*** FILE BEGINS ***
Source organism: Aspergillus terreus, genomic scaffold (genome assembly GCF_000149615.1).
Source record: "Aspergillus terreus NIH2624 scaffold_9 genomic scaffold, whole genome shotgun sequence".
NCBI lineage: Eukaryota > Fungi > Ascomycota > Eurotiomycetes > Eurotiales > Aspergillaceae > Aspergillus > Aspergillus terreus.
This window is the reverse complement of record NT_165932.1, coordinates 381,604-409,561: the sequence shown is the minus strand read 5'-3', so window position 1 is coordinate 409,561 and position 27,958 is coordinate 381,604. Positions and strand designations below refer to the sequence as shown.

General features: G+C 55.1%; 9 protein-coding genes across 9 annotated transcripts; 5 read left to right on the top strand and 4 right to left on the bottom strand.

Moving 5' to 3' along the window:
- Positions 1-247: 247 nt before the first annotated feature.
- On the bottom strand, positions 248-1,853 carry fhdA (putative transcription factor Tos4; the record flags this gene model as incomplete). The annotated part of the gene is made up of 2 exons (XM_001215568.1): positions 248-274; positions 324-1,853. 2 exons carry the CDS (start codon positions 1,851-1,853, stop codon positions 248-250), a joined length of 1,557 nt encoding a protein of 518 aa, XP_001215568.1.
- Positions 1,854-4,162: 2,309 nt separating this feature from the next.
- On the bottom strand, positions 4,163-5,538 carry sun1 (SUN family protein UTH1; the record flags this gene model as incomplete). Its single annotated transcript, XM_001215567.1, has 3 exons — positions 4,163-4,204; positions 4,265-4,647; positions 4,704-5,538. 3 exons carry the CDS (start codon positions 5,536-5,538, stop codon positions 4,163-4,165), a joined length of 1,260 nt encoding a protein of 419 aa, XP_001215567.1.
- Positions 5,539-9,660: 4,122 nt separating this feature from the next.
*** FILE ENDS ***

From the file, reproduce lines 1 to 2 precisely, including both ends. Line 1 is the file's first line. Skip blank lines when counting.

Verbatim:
Source organism: Aspergillus terreus, genomic scaffold (genome assembly GCF_000149615.1).
Source record: "Aspergillus terreus NIH2624 scaffold_9 genomic scaffold, whole genome shotgun sequence".